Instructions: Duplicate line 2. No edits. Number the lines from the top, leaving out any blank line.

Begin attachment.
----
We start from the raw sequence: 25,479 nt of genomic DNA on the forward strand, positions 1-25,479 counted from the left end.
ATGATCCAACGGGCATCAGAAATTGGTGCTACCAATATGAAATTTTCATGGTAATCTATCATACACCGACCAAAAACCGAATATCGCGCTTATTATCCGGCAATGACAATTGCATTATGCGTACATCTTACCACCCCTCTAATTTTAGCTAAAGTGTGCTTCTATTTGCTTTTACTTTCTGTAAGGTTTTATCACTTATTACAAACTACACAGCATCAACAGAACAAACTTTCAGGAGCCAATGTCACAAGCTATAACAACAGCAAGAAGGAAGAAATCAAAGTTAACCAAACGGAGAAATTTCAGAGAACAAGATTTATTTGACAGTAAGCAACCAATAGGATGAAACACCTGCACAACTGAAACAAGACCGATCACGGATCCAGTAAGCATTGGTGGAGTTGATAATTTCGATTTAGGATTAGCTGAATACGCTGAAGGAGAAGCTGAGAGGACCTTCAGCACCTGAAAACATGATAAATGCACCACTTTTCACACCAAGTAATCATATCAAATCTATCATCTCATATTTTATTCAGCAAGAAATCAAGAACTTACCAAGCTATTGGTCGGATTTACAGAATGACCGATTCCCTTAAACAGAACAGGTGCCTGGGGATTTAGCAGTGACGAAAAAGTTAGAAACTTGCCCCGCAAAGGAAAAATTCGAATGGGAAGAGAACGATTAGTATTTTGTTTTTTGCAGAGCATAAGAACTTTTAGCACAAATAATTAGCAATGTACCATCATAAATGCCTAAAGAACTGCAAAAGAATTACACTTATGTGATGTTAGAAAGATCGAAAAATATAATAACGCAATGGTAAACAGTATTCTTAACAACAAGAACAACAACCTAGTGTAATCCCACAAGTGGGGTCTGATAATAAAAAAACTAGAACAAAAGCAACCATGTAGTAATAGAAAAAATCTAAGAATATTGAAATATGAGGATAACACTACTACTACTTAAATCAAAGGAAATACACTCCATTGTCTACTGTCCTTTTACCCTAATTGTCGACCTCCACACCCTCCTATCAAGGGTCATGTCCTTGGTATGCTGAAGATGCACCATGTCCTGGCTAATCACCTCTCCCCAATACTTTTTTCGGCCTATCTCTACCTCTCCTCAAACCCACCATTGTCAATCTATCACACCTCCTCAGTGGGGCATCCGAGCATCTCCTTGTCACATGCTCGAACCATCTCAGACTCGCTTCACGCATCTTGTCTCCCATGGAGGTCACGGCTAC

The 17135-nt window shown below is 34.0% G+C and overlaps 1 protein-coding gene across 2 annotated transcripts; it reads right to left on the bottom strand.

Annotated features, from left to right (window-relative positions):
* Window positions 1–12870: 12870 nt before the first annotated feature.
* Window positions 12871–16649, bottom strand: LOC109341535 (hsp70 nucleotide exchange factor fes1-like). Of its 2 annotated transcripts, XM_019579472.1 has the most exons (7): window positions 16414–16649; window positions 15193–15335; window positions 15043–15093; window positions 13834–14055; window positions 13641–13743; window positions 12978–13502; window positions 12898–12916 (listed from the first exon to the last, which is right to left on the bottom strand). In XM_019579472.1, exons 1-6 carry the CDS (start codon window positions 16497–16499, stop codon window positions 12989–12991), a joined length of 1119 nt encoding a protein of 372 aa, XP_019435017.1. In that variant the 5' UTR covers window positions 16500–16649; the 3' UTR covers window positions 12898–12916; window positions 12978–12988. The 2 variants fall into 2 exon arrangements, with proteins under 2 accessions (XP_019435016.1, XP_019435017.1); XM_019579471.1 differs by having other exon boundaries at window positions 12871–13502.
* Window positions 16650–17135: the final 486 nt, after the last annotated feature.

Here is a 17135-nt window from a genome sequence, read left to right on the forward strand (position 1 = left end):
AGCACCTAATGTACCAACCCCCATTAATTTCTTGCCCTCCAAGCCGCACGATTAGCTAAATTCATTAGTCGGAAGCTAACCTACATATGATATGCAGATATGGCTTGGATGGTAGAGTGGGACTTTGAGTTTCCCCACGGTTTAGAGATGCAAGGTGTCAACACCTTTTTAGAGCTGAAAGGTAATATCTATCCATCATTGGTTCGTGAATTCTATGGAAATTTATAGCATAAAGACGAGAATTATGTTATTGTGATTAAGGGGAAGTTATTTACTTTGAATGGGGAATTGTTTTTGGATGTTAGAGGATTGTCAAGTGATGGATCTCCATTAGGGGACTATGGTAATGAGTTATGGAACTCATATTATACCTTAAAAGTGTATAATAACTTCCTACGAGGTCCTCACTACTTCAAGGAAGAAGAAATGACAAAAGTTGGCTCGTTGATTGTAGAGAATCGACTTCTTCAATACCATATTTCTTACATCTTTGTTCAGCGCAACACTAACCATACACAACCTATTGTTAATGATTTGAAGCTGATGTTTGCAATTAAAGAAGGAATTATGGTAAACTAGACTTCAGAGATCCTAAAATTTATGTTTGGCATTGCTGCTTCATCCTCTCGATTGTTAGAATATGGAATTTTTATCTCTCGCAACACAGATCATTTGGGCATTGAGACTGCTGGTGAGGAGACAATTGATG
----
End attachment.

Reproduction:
ATGATCCAACGGGCATCAGAAATTGGTGCTACCAATATGAAATTTTCATGGTAATCTATCATACACCGACCAAAAACCGAATATCGCGCTTATTATCCGGCAATGACAATTGCATTATGCGTACATCTTACCACCCCTCTAATTTTAGCTAAAGTGTGCTTCTATTTGCTTTTACTTTCTGTAAGGTTTTATCACTTATTACAAACTACACAGCATCAACAGAACAAACTTTCAGGAGCCAATGTCACAAGCTATAACAACAGCAAGAAGGAAGAAATCAAAGTTAACCAAACGGAGAAATTTCAGAGAACAAGATTTATTTGACAGTAAGCAACCAATAGGATGAAACACCTGCACAACTGAAACAAGACCGATCACGGATCCAGTAAGCATTGGTGGAGTTGATAATTTCGATTTAGGATTAGCTGAATACGCTGAAGGAGAAGCTGAGAGGACCTTCAGCACCTGAAAACATGATAAATGCACCACTTTTCACACCAAGTAATCATATCAAATCTATCATCTCATATTTTATTCAGCAAGAAATCAAGAACTTACCAAGCTATTGGTCGGATTTACAGAATGACCGATTCCCTTAAACAGAACAGGTGCCTGGGGATTTAGCAGTGACGAAAAAGTTAGAAACTTGCCCCGCAAAGGAAAAATTCGAATGGGAAGAGAACGATTAGTATTTTGTTTTTTGCAGAGCATAAGAACTTTTAGCACAAATAATTAGCAATGTACCATCATAAATGCCTAAAGAACTGCAAAAGAATTACACTTATGTGATGTTAGAAAGATCGAAAAATATAATAACGCAATGGTAAACAGTATTCTTAACAACAAGAACAACAACCTAGTGTAATCCCACAAGTGGGGTCTGATAATAAAAAAACTAGAACAAAAGCAACCATGTAGTAATAGAAAAAATCTAAGAATATTGAAATATGAGGATAACACTACTACTACTTAAATCAAAGGAAATACACTCCATTGTCTACTGTCCTTTTACCCTAATTGTCGACCTCCACACCCTCCTATCAAGGGTCATGTCCTTGGTATGCTGAAGATGCACCATGTCCTGGCTAATCACCTCTCCCCAATACTTTTTTCGGCCTATCTCTACCTCTCCTCAAACCCACCATTGTCAATCTATCACACCTCCTCAGTGGGGCATCCGAGCATCTCCTTGTCACATGCTCGAACCATCTCAGACTCGCTTCACGCATCTTGTCTCCCATGGAGGTCACGGCTAC